The public reaction to my previous blog posting Stonewalling Stonehenge has been remarkable, and understandably the majority of comments have been in favour of the rights of photographers.
I wanted to address each individual comment in turn, but there were simply too many for me to cope with and keep fotoLibra ticking over at the same time. So firstly I want to thank everyone who took the trouble to make their points. Over 10,000 people, among them BBC Radio 4’s PM programme, read the comments, and PM invited me on air to discuss the subject. Eddie Mair gave us four and a half minutes (the piece is about 40 minutes into the broadcast). The story was picked up and repeated (with varying degrees of accuracy) in blogs around the world.
By the way, I know some of you think Jacqui Norman wrote this, but in fact the writer is Gwyn Headley, the founder of fotoLibra. Jacqui writes the fotoLibra Newsletters and the Picture Calls. Rather than adding to the comments on the original blog, I decided to lay out my subsequent thoughts in this second posting.
In this economic climate I do feel it is ambitious of property owners to ask for a commercial photography fee from photographers upfront, unless exceptional access conditions are granted in return.
But the strength of feeling against English Heritage surprises me. I almost find myself in the invidious position of having to defend them.
First of all, English Heritage is a wonderful institution doing an amazing job with diminishing resources in the face of hostility from both the public and the Treasury. One small thing that would make a big difference to their ability to cope would be the removal of VAT on building repair and conservation work. But our politicians and tax officials are too craven, indifferent or greedy to allow that minor concession.
Like all organisations, English Heritage will have its fair share of zealots, jobsworths, and staff who are plain barking mad. They can be rigid, bureaucratic and inflexible. They will retreat behind barriers of obfuscation and legality. But behind it all their purpose is simple: to do their best to preserve the threatened, imperilled heritage of England. In Wales, we have Cadw, banished by the Welsh Assembly Government to a prefab on an industrial estate on the outskirts of Cardiff, so highly do Welsh politicians regard our heritage. Scotland has Historic Scotland, about which I know less. They all suffer the same slings and arrows.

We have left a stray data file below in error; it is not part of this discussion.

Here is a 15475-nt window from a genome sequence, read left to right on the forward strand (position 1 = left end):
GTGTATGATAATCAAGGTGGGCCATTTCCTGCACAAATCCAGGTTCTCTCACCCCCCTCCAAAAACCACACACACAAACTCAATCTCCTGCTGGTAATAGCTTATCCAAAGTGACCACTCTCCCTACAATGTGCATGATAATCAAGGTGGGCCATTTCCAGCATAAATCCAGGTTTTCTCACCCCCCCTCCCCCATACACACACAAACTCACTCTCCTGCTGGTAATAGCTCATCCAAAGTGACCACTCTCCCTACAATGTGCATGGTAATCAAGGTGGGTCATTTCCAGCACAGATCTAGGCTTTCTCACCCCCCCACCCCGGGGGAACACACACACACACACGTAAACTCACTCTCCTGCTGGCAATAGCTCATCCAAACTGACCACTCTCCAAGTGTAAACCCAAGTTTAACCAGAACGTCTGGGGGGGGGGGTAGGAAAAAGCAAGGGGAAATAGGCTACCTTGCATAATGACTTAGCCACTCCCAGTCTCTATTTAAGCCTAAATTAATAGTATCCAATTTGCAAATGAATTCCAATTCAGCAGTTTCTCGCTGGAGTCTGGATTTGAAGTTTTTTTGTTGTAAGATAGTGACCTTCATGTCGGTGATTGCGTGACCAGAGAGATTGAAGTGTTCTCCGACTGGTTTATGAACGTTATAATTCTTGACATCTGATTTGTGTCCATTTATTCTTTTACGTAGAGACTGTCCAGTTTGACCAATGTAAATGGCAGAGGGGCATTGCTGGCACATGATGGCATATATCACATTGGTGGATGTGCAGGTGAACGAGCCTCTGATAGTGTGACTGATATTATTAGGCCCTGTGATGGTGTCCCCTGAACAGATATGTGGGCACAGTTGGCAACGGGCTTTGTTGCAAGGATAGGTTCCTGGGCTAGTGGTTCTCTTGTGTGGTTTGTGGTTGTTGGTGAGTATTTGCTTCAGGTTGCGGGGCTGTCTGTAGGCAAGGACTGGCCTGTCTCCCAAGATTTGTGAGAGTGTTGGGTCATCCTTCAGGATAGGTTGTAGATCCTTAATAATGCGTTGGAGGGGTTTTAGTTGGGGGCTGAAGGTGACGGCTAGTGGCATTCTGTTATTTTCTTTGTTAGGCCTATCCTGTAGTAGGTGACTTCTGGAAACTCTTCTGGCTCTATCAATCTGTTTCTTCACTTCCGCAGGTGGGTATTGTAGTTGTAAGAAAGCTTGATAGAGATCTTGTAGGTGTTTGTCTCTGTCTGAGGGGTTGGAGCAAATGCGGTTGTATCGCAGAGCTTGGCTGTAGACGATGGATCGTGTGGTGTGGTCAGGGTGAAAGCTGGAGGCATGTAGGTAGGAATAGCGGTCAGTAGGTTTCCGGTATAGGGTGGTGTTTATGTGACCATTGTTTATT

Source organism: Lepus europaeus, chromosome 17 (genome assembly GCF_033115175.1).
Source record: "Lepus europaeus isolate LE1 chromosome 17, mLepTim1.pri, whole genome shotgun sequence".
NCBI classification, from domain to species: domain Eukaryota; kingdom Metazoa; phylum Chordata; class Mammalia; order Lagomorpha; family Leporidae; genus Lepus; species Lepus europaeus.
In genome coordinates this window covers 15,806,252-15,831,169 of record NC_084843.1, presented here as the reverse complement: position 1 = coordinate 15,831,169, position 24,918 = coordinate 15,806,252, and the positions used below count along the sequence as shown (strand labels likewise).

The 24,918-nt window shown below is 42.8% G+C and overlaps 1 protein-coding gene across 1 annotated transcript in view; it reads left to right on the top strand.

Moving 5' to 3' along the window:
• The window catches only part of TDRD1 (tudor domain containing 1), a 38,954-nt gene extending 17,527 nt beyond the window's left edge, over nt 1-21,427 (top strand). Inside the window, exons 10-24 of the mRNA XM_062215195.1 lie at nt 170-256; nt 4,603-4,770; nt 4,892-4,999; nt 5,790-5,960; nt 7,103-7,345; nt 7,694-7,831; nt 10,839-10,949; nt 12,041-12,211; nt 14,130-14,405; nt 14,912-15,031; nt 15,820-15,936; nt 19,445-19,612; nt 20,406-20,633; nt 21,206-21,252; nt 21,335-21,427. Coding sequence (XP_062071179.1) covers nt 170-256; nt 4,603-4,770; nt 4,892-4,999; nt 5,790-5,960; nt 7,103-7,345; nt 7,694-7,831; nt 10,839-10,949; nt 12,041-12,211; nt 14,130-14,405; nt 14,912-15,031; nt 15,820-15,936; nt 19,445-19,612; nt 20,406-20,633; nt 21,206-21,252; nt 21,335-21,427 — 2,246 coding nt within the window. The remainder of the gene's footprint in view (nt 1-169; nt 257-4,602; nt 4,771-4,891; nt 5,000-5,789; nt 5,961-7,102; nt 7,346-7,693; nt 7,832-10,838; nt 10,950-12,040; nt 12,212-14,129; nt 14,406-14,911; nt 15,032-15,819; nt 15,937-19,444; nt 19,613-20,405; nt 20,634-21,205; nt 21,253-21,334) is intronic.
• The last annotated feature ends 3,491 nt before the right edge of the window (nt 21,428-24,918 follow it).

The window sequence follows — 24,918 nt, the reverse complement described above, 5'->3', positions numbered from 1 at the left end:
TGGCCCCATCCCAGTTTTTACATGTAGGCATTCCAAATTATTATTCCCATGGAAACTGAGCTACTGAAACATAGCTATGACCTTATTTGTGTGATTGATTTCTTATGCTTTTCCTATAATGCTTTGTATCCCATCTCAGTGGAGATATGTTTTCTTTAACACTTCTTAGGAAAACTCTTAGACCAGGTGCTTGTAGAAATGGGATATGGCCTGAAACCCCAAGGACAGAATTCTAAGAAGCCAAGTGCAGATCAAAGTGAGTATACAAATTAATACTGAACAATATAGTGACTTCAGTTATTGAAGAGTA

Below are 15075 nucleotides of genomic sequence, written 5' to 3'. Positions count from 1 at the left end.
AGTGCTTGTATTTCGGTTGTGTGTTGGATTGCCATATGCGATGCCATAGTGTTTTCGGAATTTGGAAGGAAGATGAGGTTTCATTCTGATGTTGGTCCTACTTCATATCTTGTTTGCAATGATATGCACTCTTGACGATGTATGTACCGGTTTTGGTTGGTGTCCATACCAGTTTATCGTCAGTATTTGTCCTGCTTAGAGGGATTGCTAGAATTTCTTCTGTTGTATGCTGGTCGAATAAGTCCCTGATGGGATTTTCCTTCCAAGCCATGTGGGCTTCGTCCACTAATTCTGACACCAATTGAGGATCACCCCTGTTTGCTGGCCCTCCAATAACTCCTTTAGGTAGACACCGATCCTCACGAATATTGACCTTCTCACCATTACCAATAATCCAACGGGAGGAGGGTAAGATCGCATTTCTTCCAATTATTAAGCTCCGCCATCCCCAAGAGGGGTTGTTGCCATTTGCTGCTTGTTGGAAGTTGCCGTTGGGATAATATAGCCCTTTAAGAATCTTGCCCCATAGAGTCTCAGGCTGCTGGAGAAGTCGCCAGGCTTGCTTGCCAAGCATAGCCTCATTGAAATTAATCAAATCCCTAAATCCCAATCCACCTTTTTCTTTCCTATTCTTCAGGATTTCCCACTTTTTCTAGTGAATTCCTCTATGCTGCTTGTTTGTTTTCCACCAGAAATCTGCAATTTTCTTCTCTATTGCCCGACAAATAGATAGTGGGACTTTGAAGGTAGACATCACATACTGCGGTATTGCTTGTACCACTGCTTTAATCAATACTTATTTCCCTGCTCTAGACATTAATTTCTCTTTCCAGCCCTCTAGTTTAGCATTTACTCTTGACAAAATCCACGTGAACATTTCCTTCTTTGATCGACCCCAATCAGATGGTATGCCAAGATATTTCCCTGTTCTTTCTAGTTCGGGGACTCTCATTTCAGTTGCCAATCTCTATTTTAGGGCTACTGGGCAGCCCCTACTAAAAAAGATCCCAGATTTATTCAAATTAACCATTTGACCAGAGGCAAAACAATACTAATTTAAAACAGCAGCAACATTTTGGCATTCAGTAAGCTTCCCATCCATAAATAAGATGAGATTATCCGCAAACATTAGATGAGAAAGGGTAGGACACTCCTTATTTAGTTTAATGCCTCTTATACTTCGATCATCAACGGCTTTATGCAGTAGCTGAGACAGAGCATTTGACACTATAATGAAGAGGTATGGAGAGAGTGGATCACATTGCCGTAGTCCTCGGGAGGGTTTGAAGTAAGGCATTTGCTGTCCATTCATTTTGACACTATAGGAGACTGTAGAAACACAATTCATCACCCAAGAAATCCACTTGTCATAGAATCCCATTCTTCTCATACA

My parents, living in a Grade I listed house, were not allowed to change their bedroom wallpaper. It was a Chinese print dating from the eighteenth century, and it needed to be preserved. We had no problems with that.
There is always the danger of the Taste Police stepping in and obstructing development, but when there is pragmatism and understanding on both sides a mutually agreeable solution can usually be thrashed out.
I remember with sadness the wonderful Art Deco Firestone Building on the Great West Road in London. It was listed by English Heritage, but being office workers they tend to go home at 6 o’clock. At 6:05 on a Friday evening, the bulldozers went in and by the time English Heritage officials were back at their desks on Monday morning the fabulous, unique Firestone Building was a pile of rubble. The slimeball developer was fined the maximum — £5,000.
But let’s get back to photography and the rights of photographers — specifically fotoLibra members — to photograph what they like. In a free country (and I don’t believe there is any such place, on this planet at least) people should be allowed to photograph what they can see. How you subsequently use that image is up for discussion.
It would be unwise, unjust and unfair to use a photograph of an innocent stranger to promote a commercial product, or to illustrate an editorial piece on the perils of drug abuse, sexual perversion, or any other rabble-rousing indiscretion. The person concerned could sue and would quite possibly — or would certainly deserve to — win.
I might think it tasteless to commandeer Stonehenge to promote some commercial service or artifact, but we’ve been worrying this bone for six days now and there doesn’t seem to be a thing anyone could actually do about it in law.
So instead of issuing poorly worded and hastily thought out decrees which have the unfortunate effect of getting up everybody’s nose and giving bureaucracy a bad name, why don’t organisations like English Heritage open a dialogue with organisations like fotoLibra and see if we can work together towards a common goal?
They want to preserve our heritage (and so do I) and we want to sell more images. I’m sure we can do a deal.
I’m picking up the phone right now.